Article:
There is something about reading a book that you should know. When we learn on the job, most times, we get to learn quick access and; we learn shortcuts, without the basic knowledge of how certain things work the way they work. Through reading, you learn the basics of certain protocols and the technicality behind how it really works. Consider the book as a tutorial. You can go easy, by taking one book a month. You can also watch tutorial videos. For videos, though, the precepts on precepts may not be as clear as a book would lay it down; however, you are able to see visuals to know what is expected on the backend and the frontend. So, if something does not look the way it should, from your practice, then you can guess what to check in your line of codes.
My Technical 2020 read list:
- Building Microservices: Designing Fine-Grained Systems
- Designing Data-Intensive Applications: The Big Ideas Behind Reliable, Scalable, and Maintainable Systems
- Building Serverless Microservices in Python: A complete guide to building, testing, and deploying microservices using serverless computing on AWS (Check the Packt website to get a cheaper PDF version of this if you’re interested)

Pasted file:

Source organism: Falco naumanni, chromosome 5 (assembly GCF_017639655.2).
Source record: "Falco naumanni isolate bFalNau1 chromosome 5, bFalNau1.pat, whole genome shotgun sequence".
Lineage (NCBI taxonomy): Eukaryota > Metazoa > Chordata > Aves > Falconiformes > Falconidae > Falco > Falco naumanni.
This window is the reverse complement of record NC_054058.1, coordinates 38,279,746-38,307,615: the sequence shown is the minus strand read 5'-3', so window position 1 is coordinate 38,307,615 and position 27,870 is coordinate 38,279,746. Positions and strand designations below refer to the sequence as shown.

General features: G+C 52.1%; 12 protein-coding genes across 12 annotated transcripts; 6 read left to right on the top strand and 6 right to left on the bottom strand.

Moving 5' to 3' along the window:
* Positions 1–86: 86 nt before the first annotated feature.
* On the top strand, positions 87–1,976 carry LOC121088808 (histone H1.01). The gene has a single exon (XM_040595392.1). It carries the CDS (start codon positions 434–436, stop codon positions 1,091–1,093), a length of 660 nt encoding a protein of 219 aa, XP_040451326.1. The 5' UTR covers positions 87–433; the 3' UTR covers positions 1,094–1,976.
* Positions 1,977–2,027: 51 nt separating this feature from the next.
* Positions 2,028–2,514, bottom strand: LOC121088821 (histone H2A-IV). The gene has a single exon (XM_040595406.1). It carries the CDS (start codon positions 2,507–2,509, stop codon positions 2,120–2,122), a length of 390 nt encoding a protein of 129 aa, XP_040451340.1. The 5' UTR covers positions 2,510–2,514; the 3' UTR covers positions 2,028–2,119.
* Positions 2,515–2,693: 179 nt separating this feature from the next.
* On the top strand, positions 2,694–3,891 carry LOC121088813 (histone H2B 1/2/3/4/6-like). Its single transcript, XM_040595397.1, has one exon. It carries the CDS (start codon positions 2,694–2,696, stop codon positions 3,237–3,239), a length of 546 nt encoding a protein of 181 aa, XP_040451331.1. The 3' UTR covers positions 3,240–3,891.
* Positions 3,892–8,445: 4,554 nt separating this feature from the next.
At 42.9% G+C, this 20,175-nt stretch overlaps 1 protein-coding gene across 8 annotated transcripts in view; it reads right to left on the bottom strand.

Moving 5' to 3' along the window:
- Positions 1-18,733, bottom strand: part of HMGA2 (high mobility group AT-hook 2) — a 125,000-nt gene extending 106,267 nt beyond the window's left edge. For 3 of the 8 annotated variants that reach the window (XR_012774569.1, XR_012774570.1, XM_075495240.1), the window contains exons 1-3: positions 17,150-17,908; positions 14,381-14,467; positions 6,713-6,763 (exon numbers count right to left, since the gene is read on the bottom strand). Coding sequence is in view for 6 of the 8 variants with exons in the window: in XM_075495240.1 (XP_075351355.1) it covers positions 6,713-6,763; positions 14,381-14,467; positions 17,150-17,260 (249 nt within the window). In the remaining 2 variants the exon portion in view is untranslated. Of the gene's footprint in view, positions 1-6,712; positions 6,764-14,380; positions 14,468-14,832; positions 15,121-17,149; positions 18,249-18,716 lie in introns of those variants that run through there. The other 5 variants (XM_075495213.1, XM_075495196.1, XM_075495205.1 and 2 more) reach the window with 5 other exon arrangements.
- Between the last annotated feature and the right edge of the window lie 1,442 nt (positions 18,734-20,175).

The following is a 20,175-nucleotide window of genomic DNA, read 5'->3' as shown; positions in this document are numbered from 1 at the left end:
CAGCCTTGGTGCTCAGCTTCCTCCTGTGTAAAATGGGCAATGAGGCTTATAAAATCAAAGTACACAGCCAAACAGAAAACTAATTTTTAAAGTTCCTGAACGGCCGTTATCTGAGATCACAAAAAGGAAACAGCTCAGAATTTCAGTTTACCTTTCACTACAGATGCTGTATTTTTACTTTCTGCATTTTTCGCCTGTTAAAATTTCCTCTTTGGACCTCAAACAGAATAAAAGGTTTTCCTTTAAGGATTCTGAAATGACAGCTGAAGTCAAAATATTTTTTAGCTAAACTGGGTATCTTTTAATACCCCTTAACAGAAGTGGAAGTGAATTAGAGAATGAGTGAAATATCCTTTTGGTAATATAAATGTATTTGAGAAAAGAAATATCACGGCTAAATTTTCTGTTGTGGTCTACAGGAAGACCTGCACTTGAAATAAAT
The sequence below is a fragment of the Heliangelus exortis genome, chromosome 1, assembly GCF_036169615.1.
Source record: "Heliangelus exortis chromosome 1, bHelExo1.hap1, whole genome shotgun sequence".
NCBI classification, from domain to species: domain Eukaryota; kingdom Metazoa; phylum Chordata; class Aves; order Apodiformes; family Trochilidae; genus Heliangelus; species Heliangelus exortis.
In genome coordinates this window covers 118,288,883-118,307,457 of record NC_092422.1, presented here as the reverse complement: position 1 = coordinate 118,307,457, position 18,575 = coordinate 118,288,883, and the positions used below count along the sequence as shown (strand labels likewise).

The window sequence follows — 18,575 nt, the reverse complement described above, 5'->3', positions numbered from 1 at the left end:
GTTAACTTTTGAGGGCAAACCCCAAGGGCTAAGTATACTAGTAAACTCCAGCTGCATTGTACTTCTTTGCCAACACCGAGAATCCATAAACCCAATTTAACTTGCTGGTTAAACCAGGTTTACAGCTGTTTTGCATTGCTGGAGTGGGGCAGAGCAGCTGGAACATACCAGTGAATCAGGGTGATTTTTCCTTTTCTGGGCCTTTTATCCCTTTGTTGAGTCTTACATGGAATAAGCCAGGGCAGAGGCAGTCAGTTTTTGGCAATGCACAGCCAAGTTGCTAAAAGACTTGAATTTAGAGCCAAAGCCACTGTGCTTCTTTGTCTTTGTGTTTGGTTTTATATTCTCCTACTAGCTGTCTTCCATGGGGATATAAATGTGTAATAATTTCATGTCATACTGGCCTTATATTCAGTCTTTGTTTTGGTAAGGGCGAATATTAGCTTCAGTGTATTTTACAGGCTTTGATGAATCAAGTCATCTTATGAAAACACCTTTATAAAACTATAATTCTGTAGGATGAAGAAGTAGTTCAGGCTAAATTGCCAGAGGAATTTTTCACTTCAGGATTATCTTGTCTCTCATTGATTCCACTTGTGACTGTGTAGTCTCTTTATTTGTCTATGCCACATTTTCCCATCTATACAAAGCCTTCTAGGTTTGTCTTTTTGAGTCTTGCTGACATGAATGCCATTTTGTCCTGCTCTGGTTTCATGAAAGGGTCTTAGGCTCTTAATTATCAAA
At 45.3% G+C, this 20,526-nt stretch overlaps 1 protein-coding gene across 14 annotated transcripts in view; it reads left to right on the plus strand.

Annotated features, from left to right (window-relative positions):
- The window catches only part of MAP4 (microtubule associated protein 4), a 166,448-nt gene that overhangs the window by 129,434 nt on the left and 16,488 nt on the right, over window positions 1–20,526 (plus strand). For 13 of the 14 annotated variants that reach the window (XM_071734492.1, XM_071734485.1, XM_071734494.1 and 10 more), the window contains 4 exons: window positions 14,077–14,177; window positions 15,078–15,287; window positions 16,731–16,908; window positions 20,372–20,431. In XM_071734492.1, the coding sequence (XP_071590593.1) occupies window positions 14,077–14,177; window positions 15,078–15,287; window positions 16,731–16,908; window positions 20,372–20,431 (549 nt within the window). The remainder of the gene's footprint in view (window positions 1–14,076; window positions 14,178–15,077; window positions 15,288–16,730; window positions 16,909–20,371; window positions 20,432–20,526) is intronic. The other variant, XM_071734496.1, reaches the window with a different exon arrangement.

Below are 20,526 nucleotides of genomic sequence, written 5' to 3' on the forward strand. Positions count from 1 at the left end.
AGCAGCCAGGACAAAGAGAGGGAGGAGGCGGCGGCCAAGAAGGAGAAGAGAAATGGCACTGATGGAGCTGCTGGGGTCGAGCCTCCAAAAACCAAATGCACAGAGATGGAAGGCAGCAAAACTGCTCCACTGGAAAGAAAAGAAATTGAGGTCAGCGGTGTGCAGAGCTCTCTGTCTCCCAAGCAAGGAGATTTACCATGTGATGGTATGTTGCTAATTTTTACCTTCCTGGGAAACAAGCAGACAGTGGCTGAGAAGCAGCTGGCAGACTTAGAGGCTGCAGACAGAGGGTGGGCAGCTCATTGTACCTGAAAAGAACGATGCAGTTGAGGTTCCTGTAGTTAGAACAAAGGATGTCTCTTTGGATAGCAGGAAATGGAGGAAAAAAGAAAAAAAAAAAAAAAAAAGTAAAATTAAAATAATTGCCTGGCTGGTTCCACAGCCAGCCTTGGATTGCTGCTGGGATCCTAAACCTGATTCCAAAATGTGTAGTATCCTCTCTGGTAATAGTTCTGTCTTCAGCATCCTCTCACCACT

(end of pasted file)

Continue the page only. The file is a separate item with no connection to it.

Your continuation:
Other general books I plan on reading this year:
- Elon Musk: Tesla, SpaceX, and the Quest for a Fantastic Future
- The Four: The Hidden DNA of Amazon, Apple, Facebook, and Google
- Fire & Blood: 300 Years Before A Game of Thrones (A Targaryen History) (A Song of Ice and Fire)
- Life 3.0: Being Human in the Age of Artificial Intelligence
Study New and Upcoming Tech Trends
Every technological tool evolves. You must have heard about the latest version of Python, the 3.8.1. The newer version shows that the program developers are incorporating new features to catch up with the trends. Learning trends lets you know what is the latest in the industry and the prospects of upcoming events. Knowing the trends early will help you take advantage by learning to position yourself at the right spot that can make you get a good chunk of the market, early.
Setting Measurable and Achievable goals for Python Programming in 2020
Achieving each of these things may seem difficult, especially if you have other time demanding commitments. But really, no goal is unachievable. All that is needed is to set your mind to it and strategize the time to execute each step of the goals.